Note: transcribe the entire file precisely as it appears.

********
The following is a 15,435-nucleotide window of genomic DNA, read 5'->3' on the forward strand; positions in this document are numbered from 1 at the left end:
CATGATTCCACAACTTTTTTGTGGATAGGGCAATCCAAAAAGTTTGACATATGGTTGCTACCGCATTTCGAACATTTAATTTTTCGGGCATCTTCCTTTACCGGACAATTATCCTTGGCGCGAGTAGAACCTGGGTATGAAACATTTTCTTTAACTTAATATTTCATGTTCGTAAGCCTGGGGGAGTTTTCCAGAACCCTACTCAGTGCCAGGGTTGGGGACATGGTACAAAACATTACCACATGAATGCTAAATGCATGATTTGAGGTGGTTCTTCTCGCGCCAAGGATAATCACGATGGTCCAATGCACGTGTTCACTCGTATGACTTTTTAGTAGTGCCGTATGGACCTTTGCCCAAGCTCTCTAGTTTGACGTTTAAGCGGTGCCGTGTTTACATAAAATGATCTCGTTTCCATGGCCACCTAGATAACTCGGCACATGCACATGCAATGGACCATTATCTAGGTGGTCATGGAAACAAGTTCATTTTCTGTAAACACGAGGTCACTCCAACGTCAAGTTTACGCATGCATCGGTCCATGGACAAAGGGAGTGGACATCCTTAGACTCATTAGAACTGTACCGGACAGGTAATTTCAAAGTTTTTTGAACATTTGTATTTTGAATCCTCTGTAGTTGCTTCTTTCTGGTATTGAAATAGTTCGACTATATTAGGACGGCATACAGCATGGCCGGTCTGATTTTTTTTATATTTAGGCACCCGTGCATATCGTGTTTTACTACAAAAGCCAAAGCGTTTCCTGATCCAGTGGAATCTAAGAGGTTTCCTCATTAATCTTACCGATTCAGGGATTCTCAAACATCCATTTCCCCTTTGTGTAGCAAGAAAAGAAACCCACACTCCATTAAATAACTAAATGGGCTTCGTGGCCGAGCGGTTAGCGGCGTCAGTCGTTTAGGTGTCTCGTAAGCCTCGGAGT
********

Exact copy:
The following is a 15,435-nucleotide window of genomic DNA, read 5'->3' on the forward strand; positions in this document are numbered from 1 at the left end:
CATGATTCCACAACTTTTTTGTGGATAGGGCAATCCAAAAAGTTTGACATATGGTTGCTACCGCATTTCGAACATTTAATTTTTCGGGCATCTTCCTTTACCGGACAATTATCCTTGGCGCGAGTAGAACCTGGGTATGAAACATTTTCTTTAACTTAATATTTCATGTTCGTAAGCCTGGGGGAGTTTTCCAGAACCCTACTCAGTGCCAGGGTTGGGGACATGGTACAAAACATTACCACATGAATGCTAAATGCATGATTTGAGGTGGTTCTTCTCGCGCCAAGGATAATCACGATGGTCCAATGCACGTGTTCACTCGTATGACTTTTTAGTAGTGCCGTATGGACCTTTGCCCAAGCTCTCTAGTTTGACGTTTAAGCGGTGCCGTGTTTACATAAAATGATCTCGTTTCCATGGCCACCTAGATAACTCGGCACATGCACATGCAATGGACCATTATCTAGGTGGTCATGGAAACAAGTTCATTTTCTGTAAACACGAGGTCACTCCAACGTCAAGTTTACGCATGCATCGGTCCATGGACAAAGGGAGTGGACATCCTTAGACTCATTAGAACTGTACCGGACAGGTAATTTCAAAGTTTTTTGAACATTTGTATTTTGAATCCTCTGTAGTTGCTTCTTTCTGGTATTGAAATAGTTCGACTATATTAGGACGGCATACAGCATGGCCGGTCTGATTTTTTTTATATTTAGGCACCCGTGCATATCGTGTTTTACTACAAAAGCCAAAGCGTTTCCTGATCCAGTGGAATCTAAGAGGTTTCCTCATTAATCTTACCGATTCAGGGATTCTCAAACATCCATTTCCCCTTTGTGTAGCAAGAAAAGAAACCCACACTCCATTAAATAACTAAATGGGCTTCGTGGCCGAGCGGTTAGCGGCGTCAGTCGTTTAGGTGTCTCGTAAGCCTCGGAGT